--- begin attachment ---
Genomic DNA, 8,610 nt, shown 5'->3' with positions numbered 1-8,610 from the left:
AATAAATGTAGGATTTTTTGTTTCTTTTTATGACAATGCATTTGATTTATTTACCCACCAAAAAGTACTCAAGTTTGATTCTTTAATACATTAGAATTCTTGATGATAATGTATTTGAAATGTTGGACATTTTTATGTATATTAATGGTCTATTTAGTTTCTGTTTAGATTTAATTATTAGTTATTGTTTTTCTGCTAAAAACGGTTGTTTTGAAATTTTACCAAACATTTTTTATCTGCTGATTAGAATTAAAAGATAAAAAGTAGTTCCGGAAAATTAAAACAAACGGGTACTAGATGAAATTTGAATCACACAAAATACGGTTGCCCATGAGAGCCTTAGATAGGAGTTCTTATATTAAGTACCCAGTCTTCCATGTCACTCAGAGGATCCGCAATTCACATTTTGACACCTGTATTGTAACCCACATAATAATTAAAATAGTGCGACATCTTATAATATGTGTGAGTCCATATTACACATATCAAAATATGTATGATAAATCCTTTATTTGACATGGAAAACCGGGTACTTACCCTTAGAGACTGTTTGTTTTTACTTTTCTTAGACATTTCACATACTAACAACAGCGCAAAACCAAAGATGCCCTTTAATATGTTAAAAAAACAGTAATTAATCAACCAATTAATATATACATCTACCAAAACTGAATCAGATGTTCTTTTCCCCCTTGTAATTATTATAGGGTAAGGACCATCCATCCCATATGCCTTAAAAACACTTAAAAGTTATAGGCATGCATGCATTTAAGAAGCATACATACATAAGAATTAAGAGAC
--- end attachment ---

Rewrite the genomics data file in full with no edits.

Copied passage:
Genomic DNA, 8,610 nt, shown 5'->3' with positions numbered 1-8,610 from the left:
AATAAATGTAGGATTTTTTGTTTCTTTTTATGACAATGCATTTGATTTATTTACCCACCAAAAAGTACTCAAGTTTGATTCTTTAATACATTAGAATTCTTGATGATAATGTATTTGAAATGTTGGACATTTTTATGTATATTAATGGTCTATTTAGTTTCTGTTTAGATTTAATTATTAGTTATTGTTTTTCTGCTAAAAACGGTTGTTTTGAAATTTTACCAAACATTTTTTATCTGCTGATTAGAATTAAAAGATAAAAAGTAGTTCCGGAAAATTAAAACAAACGGGTACTAGATGAAATTTGAATCACACAAAATACGGTTGCCCATGAGAGCCTTAGATAGGAGTTCTTATATTAAGTACCCAGTCTTCCATGTCACTCAGAGGATCCGCAATTCACATTTTGACACCTGTATTGTAACCCACATAATAATTAAAATAGTGCGACATCTTATAATATGTGTGAGTCCATATTACACATATCAAAATATGTATGATAAATCCTTTATTTGACATGGAAAACCGGGTACTTACCCTTAGAGACTGTTTGTTTTTACTTTTCTTAGACATTTCACATACTAACAACAGCGCAAAACCAAAGATGCCCTTTAATATGTTAAAAAAACAGTAATTAATCAACCAATTAATATATACATCTACCAAAACTGAATCAGATGTTCTTTTCCCCCTTGTAATTATTATAGGGTAAGGACCATCCATCCCATATGCCTTAAAAACACTTAAAAGTTATAGGCATGCATGCATTTAAGAAGCATACATACATAAGAATTAAGAGAC